What’s Wrong With Our World?
The news, even here in Zimbabwe, is filled with the Gulf oil spill. Fingers are pointing in every direction of the compass. Some are calling for a complete moratorium on off shore drilling, with the view that this will prevent future environmental catastrophes.
I fill my odd hours writing fiction mainly; and there is probably a feeling that writers of fiction, particularly short fiction, don’t think about such weighty issues. After all, aren’t we fully occupied playing with words and phrases in our efforts to entertain readers? Well, people, I want you to know that we do think – nay, worry, about such issues.
With all the blaming and shaming that has been going on since the rig explosion, there is one culprit that I have yet to see listed in the docks as a cause of this and other problems on this planet – greed. We can put people in jail, make them pay heavy fines; even put a stop to their individual activities; but, until we face the fact that it is mainly greed and selfishness that has been the cause of a lot of our problems, we will continue to put Band-Aids over the suppurating wounds we are inflicting upon this planet and ourselves.
How, you might ask, is greed the cause of one of the worst manmade environmental disasters of the century? I was recently talking to a neighbor of mine who happens to be a retired engineer. He pointed out that the method oil companies use to stem flow in pipelines is what he called ‘pinched pipes’ or ‘pinch valves.’ This is as you might imagine, like pinching a water hose to stop the flow of water. It is much cheaper than capping the pipes, so in order to save money, it is apparently common practice. The problem, my friend said, is that when you do this it causes weakness in the pipe, and will, according to him, lead to leaks. I’m not an engineer, but his explanation makes sense to me. Consider what happens in your body when a vein is pinched. The result is often heart attack or stroke.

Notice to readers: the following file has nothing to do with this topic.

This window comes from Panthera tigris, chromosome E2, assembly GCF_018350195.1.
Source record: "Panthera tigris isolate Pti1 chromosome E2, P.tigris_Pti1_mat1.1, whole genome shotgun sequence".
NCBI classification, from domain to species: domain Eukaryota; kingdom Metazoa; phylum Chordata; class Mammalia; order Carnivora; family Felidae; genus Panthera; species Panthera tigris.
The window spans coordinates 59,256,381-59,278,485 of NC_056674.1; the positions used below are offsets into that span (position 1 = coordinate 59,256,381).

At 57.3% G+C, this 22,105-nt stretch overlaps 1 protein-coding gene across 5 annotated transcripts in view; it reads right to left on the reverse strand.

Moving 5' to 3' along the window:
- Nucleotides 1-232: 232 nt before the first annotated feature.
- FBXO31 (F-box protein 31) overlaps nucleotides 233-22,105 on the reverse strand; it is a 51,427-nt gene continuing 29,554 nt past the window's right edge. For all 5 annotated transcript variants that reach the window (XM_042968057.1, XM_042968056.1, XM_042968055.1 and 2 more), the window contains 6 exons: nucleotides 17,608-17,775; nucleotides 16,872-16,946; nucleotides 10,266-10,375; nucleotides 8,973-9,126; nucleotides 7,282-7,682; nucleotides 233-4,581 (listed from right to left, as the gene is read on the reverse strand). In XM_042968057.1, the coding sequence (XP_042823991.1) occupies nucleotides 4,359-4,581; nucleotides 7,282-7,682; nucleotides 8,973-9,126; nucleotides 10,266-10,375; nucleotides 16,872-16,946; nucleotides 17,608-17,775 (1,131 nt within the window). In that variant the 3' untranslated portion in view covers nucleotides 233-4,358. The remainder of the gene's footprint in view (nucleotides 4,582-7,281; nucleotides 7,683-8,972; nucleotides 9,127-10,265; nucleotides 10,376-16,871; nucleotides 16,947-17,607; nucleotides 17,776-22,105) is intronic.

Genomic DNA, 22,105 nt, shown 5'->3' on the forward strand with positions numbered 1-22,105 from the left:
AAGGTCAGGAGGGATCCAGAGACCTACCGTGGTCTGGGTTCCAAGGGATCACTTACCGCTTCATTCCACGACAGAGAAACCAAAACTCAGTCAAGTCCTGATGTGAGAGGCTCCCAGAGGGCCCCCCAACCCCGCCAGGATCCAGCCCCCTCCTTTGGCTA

Why, then, is this such a common practice? To save money; there seems to be no other rational explanation. Worse, the government regulators approve such a practice. Now, with all the money the oil companies make, one would think they could take a little less profit to prevent such disasters.
Until we – and I’m talking about all of us now – stop being greedy and think about the future we want to leave our children and grandchildren, we aren’t going to prevent anything.
Think about it. The mortgage meltdown was the result of lenders trying to find ways to make more money. The Enron scandal – cutting corners to increase profits for a few big share holders. The savings and loan crisis of several years ago – again, the quest for more and more profit at the expense of common sense and the common man. The Teapot Dome Scandal – again, greed.
The list is endless, and yet, we continue to be greedy. We want cheap oil – so oil companies cut corners to keep prices down and profits up. We want cheap products, so companies move production to countries where labor is cheap, cutting jobs at home and exploiting workers abroad.
If it sounds like I’m pointing the finger of blame at all of us – or most of us – you’re absolutely right. We’re all to blame. Until we except that it is the responsibility of every person on the planet to help conserve and preserve our habitat, the next disaster is just waiting to happen.